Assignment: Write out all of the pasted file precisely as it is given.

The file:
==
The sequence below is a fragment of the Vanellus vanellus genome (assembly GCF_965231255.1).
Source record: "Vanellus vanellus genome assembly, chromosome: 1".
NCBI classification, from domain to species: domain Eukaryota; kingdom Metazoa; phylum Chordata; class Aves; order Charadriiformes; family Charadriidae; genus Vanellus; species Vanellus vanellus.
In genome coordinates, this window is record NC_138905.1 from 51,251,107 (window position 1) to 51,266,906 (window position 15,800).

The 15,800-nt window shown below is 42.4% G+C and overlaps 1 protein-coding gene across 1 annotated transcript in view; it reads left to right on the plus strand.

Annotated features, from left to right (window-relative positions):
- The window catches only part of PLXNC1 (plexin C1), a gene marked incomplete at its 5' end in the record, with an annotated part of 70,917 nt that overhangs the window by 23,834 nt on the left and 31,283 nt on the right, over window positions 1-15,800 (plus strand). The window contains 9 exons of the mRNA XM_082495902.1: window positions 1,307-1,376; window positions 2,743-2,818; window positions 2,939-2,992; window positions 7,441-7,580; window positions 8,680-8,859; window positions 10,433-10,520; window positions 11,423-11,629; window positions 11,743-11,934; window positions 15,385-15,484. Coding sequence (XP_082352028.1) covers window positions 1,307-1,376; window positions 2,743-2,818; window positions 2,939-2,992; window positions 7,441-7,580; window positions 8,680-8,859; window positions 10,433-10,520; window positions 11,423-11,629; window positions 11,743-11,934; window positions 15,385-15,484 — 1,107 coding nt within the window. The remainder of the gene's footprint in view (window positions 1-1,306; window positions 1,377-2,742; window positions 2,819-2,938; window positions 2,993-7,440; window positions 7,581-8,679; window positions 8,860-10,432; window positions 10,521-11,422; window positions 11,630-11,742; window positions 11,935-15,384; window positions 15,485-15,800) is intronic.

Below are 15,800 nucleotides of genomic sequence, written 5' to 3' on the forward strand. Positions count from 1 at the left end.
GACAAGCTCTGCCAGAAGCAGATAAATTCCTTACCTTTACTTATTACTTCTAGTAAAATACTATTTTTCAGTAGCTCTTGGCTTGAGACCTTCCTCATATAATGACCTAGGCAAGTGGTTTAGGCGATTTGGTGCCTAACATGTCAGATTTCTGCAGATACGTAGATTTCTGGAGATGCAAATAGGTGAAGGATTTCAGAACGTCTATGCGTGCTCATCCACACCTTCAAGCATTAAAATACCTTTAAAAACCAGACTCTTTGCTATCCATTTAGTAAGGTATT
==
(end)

The sequence below is a fragment of the Vanellus vanellus genome (assembly GCF_965231255.1).
Source record: "Vanellus vanellus genome assembly, chromosome: 1".
NCBI classification, from domain to species: domain Eukaryota; kingdom Metazoa; phylum Chordata; class Aves; order Charadriiformes; family Charadriidae; genus Vanellus; species Vanellus vanellus.
In genome coordinates, this window is record NC_138905.1 from 51,251,107 (window position 1) to 51,266,906 (window position 15,800).

The 15,800-nt window shown below is 42.4% G+C and overlaps 1 protein-coding gene across 1 annotated transcript in view; it reads left to right on the plus strand.

Annotated features, from left to right (window-relative positions):
- The window catches only part of PLXNC1 (plexin C1), a gene marked incomplete at its 5' end in the record, with an annotated part of 70,917 nt that overhangs the window by 23,834 nt on the left and 31,283 nt on the right, over window positions 1-15,800 (plus strand). The window contains 9 exons of the mRNA XM_082495902.1: window positions 1,307-1,376; window positions 2,743-2,818; window positions 2,939-2,992; window positions 7,441-7,580; window positions 8,680-8,859; window positions 10,433-10,520; window positions 11,423-11,629; window positions 11,743-11,934; window positions 15,385-15,484. Coding sequence (XP_082352028.1) covers window positions 1,307-1,376; window positions 2,743-2,818; window positions 2,939-2,992; window positions 7,441-7,580; window positions 8,680-8,859; window positions 10,433-10,520; window positions 11,423-11,629; window positions 11,743-11,934; window positions 15,385-15,484 — 1,107 coding nt within the window. The remainder of the gene's footprint in view (window positions 1-1,306; window positions 1,377-2,742; window positions 2,819-2,938; window positions 2,993-7,440; window positions 7,581-8,679; window positions 8,860-10,432; window positions 10,521-11,422; window positions 11,630-11,742; window positions 11,935-15,384; window positions 15,485-15,800) is intronic.

Below are 15,800 nucleotides of genomic sequence, written 5' to 3' on the forward strand. Positions count from 1 at the left end.
GACAAGCTCTGCCAGAAGCAGATAAATTCCTTACCTTTACTTATTACTTCTAGTAAAATACTATTTTTCAGTAGCTCTTGGCTTGAGACCTTCCTCATATAATGACCTAGGCAAGTGGTTTAGGCGATTTGGTGCCTAACATGTCAGATTTCTGCAGATACGTAGATTTCTGGAGATGCAAATAGGTGAAGGATTTCAGAACGTCTATGCGTGCTCATCCACACCTTCAAGCATTAAAATACCTTTAAAAACCAGACTCTTTGCTATCCATTTAGTAAGGTATT